Researcher identification schemes (or author IDs) provide a unique identifier for each reearcher. Having a distinctive author name is essential for academics’ work to be found among a global network of researchers.
Many publishers and funding agencies now require or encourage authors to apply for an ORCID iD. The ORCID iD provides a persistent digital identifier to distinguish you from others and supports you in your manuscript and grant submission activities.
Benefits of author IDs include:
Register for free, then associate your publications with your ORCID iD. Once you have completed your ORCID iD, use the persistent URL as a link to your publications. Include your ORCID when you submit journal articles, grant applications, etc. ORCID is required by a growing number of agencies and publishers such as Oxford University Press, Taylor & Francis, and Public Library of Science (PLoS).
ORCID iD and ResearcherID are complementary systems, and you can exchange data between your ResearcherID and your ORCID iD. Instructions for exporting your ResearcherID publications to ORCID are available here.
To set up an ORCID iD, go to ORCID and select Register for an ORCID iD.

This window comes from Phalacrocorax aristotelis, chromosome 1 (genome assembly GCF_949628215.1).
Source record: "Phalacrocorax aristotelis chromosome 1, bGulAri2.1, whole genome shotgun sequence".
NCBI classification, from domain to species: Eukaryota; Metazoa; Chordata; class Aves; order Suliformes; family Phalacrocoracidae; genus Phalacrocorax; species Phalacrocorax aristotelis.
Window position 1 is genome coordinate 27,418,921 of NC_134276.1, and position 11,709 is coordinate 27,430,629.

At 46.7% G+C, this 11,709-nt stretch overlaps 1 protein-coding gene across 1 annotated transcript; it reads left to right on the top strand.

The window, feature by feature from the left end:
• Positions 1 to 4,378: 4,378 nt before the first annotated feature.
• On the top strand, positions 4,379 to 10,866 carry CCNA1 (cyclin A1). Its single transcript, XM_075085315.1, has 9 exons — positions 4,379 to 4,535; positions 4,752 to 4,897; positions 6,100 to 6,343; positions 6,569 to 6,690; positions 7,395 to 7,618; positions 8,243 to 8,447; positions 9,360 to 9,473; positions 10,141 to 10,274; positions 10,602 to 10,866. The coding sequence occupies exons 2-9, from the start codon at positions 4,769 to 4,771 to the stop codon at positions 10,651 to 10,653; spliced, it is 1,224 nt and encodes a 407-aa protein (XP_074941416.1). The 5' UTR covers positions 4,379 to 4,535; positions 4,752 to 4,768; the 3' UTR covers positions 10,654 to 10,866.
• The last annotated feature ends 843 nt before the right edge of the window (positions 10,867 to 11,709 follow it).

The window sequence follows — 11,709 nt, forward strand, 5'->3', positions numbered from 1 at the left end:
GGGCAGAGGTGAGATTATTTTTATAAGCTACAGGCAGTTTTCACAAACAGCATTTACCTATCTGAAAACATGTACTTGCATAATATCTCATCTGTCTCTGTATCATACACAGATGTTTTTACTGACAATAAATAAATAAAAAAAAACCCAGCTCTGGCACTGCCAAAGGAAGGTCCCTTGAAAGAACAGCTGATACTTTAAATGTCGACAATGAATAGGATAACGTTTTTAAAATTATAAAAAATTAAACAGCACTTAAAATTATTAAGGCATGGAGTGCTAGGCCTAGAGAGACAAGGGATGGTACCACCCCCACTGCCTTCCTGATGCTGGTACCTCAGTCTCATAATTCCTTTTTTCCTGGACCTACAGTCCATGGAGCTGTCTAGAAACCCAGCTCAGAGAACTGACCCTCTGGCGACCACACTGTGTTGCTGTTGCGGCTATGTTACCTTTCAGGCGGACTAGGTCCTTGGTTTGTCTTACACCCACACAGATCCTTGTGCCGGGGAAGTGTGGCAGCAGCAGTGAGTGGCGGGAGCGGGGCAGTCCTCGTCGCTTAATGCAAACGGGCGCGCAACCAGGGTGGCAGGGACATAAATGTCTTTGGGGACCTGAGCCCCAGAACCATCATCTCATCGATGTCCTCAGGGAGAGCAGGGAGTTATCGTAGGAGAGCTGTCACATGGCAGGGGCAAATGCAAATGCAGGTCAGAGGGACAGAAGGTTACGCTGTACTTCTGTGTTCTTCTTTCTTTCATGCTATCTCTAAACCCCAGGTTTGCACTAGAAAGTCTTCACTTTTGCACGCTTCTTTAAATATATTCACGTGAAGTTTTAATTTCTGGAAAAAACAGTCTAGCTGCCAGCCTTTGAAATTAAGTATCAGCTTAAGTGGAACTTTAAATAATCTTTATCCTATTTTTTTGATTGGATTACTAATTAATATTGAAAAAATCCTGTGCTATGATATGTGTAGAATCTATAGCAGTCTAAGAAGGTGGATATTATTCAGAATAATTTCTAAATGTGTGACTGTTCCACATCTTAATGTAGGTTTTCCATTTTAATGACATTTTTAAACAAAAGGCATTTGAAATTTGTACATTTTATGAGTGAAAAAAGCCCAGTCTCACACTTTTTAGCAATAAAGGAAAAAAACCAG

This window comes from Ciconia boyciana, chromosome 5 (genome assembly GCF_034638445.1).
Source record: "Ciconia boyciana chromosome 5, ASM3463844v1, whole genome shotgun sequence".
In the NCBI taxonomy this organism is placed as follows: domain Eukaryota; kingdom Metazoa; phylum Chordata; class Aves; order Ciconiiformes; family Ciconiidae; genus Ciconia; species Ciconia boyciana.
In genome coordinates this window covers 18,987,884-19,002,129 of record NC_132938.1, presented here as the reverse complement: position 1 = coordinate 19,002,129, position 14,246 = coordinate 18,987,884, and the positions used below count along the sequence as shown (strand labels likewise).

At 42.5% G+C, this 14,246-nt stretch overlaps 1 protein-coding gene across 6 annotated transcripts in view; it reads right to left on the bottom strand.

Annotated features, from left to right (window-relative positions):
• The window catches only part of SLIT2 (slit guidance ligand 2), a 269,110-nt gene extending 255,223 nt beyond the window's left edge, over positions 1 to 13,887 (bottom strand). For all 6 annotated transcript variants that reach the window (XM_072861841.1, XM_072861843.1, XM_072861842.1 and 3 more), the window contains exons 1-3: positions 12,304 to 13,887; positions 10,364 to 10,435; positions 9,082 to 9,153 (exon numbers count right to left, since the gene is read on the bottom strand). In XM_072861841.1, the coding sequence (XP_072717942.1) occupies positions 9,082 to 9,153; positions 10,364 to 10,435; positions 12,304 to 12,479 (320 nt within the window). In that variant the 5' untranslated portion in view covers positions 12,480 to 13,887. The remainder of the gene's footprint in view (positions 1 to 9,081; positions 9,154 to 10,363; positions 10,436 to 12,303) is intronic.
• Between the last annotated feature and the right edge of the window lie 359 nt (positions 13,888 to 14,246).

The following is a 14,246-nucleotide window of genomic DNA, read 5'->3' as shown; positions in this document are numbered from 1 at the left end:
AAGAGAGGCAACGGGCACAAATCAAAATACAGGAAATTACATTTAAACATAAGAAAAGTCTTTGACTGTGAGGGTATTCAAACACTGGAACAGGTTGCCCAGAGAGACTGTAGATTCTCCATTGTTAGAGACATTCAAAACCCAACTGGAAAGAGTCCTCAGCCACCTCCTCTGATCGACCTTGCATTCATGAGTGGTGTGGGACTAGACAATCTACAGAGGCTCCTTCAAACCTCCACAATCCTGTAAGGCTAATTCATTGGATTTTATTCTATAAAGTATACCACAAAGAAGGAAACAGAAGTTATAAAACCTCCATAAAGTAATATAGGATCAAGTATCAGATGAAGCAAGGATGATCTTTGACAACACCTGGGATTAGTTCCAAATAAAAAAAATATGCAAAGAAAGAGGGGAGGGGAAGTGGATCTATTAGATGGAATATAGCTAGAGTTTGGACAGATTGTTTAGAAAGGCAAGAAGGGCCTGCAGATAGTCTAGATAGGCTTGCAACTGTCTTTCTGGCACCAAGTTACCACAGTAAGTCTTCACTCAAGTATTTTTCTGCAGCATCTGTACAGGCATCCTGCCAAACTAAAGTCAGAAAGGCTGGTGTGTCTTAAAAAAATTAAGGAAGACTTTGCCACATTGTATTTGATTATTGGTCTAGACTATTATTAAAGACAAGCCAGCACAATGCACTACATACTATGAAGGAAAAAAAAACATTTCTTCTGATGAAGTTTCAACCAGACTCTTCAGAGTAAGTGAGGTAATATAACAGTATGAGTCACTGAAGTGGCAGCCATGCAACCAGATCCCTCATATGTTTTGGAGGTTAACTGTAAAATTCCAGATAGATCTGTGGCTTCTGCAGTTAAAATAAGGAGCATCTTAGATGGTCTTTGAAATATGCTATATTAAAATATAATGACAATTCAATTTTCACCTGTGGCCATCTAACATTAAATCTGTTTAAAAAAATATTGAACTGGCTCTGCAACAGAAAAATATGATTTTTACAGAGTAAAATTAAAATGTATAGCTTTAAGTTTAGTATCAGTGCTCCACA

Sample ID: Daisie Iris Huang, UBC faculty
Register for free and add your publications to your ResearcherID account.
ResearcherID operates in Web of Science, offering a unique scholar identifier within Web of Science and a scholar profile page with citation metrics for each researcher. In 2019, ResearcherID was migrated to Publons which allows new features, such as the ability to highlight peer review and editorial work.
ResearcherID and ORCID are complementary systems, and you can quickly exchange data between your ResearcherID and your ORCID. Instructions on how to connect your ORCID and other accounts to ResearcherID are available here.
To set up a ResearcherID, click on
then "Join Publons Now" (this is the new ResearcherID environment).
Sample Researcher ID: Stan Floresco, UBC faculty
Google Scholar Citations provide a simple way for authors to keep track of citations to their articles. You can check who is citing your publications, graph citations over time, and compute several citation metrics. You can also make your profile public, so that it appears at the top of Google Scholar results when people search for your name.
To set up a Google Scholar Profile: go to Google Scholar Citations, then select "Setup".
Sample profile: Edward Slingerland, UBC faculty